Chinese investment bank TH Capital is looking to foray into India to tap on sectors such as consumer, logistics, fintech and enterprise services, among others.
Established in 2012, the tech-driven investment behemoth claims to have facilitated fundraising for more than 110 startups, including over 30 unicorns, helping them garner as much as $17 billion from the primary market.
“We have a long-term perspective on the India market,” said Ruyi Guo, managing partner at China TH Capital in an interview. The firm is betting big on India and considers it and other Southeast Asian countries as its parallel strategic market alongside China.
In 2019, TH Capital assisted Indian social networking and regional content platform ShareChat as its financial advisor and helped it raise a significant part of its $100-million Series D round from Chinese investors TrustBridge Partners, Shunwei Capital and Morningside Venture Capital. While the round was led by Twitter, other investors who pumped in the capital were Lightspeed Venture Partners, SAIF Capital, and India Quotient.
Opportunities in India can currently be categorised in diverse segments in the area of technology. The country has the potential to create “most dynamic market for the new economy companies and demands for consumer goods and services, contents, education and healthcare will emerge,” said Guo.
Currently, less than half of the 1.2 billion population have access to the internet that goes on to show “great potential for Internet penetration to grow.”
The India strategy for TH Capital will be on the same lines as its home market. “We understand the investment thesis of global VCs/PEs in the emerging market….” Said Guo, adding the firm’s target are tech-driven models.
Currently, there are concerns over a slowdown in the Indian market and the next three-six months are absolutely critical. What makes you enter India at this stage?
We have a long-term perspective on the Indian market. First of all, India has the second-largest population, and the average age of the population is only 27 years old. This will eventually create the most dynamic market for the new economy companies and demands for consumer goods and services, contents, education and healthcare will emerge.
Secondly, only less than half of the population has access to the internet, this also shows the great potential for internet penetration to grow. Thirdly, with the infrastructures upgraded, sectors like transportation and logistics, and tech-driven innovations will definitely grow at a higher speed in the coming years.
Last but not least, the Digital India initiative has attracted more and more young entrepreneurs and talents into business innovation. So even if there is a short-term fluctuation on the market, we believe that there’s an unstoppable trend of great India new economy companies coming up.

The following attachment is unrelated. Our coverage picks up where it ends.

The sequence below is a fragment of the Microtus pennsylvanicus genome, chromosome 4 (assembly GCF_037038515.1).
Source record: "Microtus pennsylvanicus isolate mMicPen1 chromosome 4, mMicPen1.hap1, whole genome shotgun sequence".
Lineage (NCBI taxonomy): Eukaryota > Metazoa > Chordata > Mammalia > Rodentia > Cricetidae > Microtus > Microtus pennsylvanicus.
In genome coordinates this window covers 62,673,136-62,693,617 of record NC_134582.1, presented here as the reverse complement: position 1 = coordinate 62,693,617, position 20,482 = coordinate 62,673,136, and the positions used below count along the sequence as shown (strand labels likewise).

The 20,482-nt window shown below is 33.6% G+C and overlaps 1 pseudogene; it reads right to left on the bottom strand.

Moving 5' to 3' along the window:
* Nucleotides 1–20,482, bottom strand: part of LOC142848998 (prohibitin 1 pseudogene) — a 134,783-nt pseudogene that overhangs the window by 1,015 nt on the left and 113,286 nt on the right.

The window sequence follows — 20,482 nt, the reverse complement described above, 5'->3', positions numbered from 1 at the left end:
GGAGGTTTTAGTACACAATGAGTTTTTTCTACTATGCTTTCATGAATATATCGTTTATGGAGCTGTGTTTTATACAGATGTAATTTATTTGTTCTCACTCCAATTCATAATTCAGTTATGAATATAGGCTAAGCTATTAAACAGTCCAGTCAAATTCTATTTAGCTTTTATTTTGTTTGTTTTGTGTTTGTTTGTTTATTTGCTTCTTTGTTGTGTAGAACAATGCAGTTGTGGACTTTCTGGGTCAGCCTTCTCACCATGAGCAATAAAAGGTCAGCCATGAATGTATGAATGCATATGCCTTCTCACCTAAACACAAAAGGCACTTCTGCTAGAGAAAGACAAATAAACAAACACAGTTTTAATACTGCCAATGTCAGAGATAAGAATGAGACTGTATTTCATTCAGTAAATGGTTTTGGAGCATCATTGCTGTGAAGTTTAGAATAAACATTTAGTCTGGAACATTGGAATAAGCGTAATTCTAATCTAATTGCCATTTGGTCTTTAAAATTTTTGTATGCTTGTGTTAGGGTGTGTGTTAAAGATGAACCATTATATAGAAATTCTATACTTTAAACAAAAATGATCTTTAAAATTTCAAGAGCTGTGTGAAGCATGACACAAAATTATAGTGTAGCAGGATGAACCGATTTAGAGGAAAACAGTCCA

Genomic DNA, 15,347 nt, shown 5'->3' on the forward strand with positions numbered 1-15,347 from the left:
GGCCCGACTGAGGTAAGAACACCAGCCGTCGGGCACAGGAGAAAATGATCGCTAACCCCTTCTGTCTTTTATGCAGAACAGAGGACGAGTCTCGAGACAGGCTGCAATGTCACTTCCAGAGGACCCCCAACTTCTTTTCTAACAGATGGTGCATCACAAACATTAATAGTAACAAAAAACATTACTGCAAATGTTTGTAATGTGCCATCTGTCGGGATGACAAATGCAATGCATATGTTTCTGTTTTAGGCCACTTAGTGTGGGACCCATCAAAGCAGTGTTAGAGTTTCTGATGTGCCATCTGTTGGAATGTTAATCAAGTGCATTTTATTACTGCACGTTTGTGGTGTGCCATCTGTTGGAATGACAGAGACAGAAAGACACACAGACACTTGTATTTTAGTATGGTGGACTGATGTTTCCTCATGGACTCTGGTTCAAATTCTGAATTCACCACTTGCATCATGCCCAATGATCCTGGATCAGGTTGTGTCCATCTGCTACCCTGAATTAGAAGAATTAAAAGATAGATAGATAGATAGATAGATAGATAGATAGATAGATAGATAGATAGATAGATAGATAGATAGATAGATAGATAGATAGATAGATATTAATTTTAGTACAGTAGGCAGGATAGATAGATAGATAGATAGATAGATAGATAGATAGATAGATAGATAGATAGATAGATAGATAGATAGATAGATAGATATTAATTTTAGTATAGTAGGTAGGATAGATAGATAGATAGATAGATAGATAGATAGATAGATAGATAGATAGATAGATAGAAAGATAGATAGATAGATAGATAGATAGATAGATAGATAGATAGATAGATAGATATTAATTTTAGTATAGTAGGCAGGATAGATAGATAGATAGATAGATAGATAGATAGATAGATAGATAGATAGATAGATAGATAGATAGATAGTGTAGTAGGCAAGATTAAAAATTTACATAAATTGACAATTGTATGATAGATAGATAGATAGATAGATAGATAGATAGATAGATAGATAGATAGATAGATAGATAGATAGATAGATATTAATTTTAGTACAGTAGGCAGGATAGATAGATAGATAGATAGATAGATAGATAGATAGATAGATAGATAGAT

What would be your India strategy? Which are the sectors that you are looking to target?
We basically cover all sectors back in China and have helped over 30 unicorns back in those sectors. We understand the investment thesis of global VCs/PEs in the emerging market. We will leverage all the know-how we have about the growth-to-late stage global investors, all the benchmark analysis we have done on the US-listed companies, all the growth stories of amazing business models emerged in China market in the past decade, and all the do’s and don’ts of the entrepreneurs, to help India founders build up solid business.
As for sectors, almost all tech-driven models are our targets, for example, social, e-commerce, content, education, supply chain, transportation and logistics, and enterprise services.
A slew of Chinese companies is already here. These include prominent names such as Tencent, Alibaba, Trip.com, among others. There is more to the list. Does that make you a late entrant here considering you could have facilitated the entry of a lot of players previously?
We are financial advisors, we link start-ups/founders to all the investors, the more investors in this market, the more we can do. As for all the Chinese strategic investors mentioned in the question, as well as the global and Chinese financial investors (Sequoia, Tiger, Hillhouse…, etc.), we have quite good connections with them, by discussing about their India strategies with them constantly, we can help our India clients identify the right investors to talk to, making their fundraising process a lot more efficient.
What is your view on the M&A market in India vis-à-vis that of China? What are the opportunities and challenges?
China has overseen a decade of active investments and M&As in different sectors, and the market is still vigorous nowadays. We believe that the Indian market will show a similar trend on the M&A market, especially because Indian entrepreneurs have the vision of doing business globally. With all the global strategic players in the market (Facebook, Google, Twitter, Amazon, Alibaba, Tencent, Xiaomi, ByteDance…), M&A activities could rise when local start-ups grow larger enough. We also see a trend of new-comers into the market, such as Meituan & Kuaishou. Challenges could be the integration of companies after the M&A, and the difficulties on corporate governance issues.
While you are in the investment banking space, you have also made some investments directly into companies, primarily startups? Do you plan to do that in India as well?
Yes, we have made some investments into startups in China, but direct investments are not our focus yet, both in China and other emerging markets. Our primary focus is the financial advisory service, we will dig deep into the market, help as many top-tier companies as possible to raise capital in a more efficient way so that they can grow rapidly and healthily. We will constantly review our strategies in this market, and if the timing and opportunities are right for us, we may make some investment as well.